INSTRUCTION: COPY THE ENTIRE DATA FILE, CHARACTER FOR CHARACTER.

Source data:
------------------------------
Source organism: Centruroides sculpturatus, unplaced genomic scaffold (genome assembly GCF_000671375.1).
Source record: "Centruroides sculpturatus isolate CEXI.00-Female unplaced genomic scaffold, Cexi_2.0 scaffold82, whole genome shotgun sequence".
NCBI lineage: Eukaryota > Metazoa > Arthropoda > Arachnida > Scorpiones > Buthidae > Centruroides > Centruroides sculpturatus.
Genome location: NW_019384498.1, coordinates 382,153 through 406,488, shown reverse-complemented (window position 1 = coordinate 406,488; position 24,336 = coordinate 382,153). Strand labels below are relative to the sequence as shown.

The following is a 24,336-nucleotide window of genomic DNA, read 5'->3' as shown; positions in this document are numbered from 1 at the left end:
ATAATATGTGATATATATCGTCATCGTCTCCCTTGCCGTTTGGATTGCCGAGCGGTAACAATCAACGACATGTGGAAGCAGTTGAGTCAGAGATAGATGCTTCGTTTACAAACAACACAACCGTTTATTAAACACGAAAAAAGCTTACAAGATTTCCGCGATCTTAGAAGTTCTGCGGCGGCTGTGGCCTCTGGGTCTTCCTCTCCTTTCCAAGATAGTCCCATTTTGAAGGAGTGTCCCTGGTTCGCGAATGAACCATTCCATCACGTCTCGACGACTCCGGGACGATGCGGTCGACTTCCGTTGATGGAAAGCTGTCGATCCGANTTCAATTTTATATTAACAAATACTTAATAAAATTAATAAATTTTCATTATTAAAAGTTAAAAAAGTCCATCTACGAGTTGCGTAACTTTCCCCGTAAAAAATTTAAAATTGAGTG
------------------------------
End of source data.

Source organism: Centruroides sculpturatus, unplaced genomic scaffold (genome assembly GCF_000671375.1).
Source record: "Centruroides sculpturatus isolate CEXI.00-Female unplaced genomic scaffold, Cexi_2.0 scaffold82, whole genome shotgun sequence".
NCBI lineage: Eukaryota > Metazoa > Arthropoda > Arachnida > Scorpiones > Buthidae > Centruroides > Centruroides sculpturatus.
Genome location: NW_019384498.1, coordinates 382,153 through 406,488, shown reverse-complemented (window position 1 = coordinate 406,488; position 24,336 = coordinate 382,153). Strand labels below are relative to the sequence as shown.

The following is a 24,336-nucleotide window of genomic DNA, read 5'->3' as shown; positions in this document are numbered from 1 at the left end:
ATAATATGTGATATATATCGTCATCGTCTCCCTTGCCGTTTGGATTGCCGAGCGGTAACAATCAACGACATGTGGAAGCAGTTGAGTCAGAGATAGATGCTTCGTTTACAAACAACACAACCGTTTATTAAACACGAAAAAAGCTTACAAGATTTCCGCGATCTTAGAAGTTCTGCGGCGGCTGTGGCCTCTGGGTCTTCCTCTCCTTTCCAAGATAGTCCCATTTTGAAGGAGTGTCCCTGGTTCGCGAATGAACCATTCCATCACGTCTCGACGACTCCGGGACGATGCGGTCGACTTCCGTTGATGGAAAGCTGTCGATCCGANTTCAATTTTATATTAACAAATACTTAATAAAATTAATAAATTTTCATTATTAAAAGTTAAAAAAGTCCATCTACGAGTTGCGTAACTTTCCCCGTAAAAAATTTAAAATTGAGTG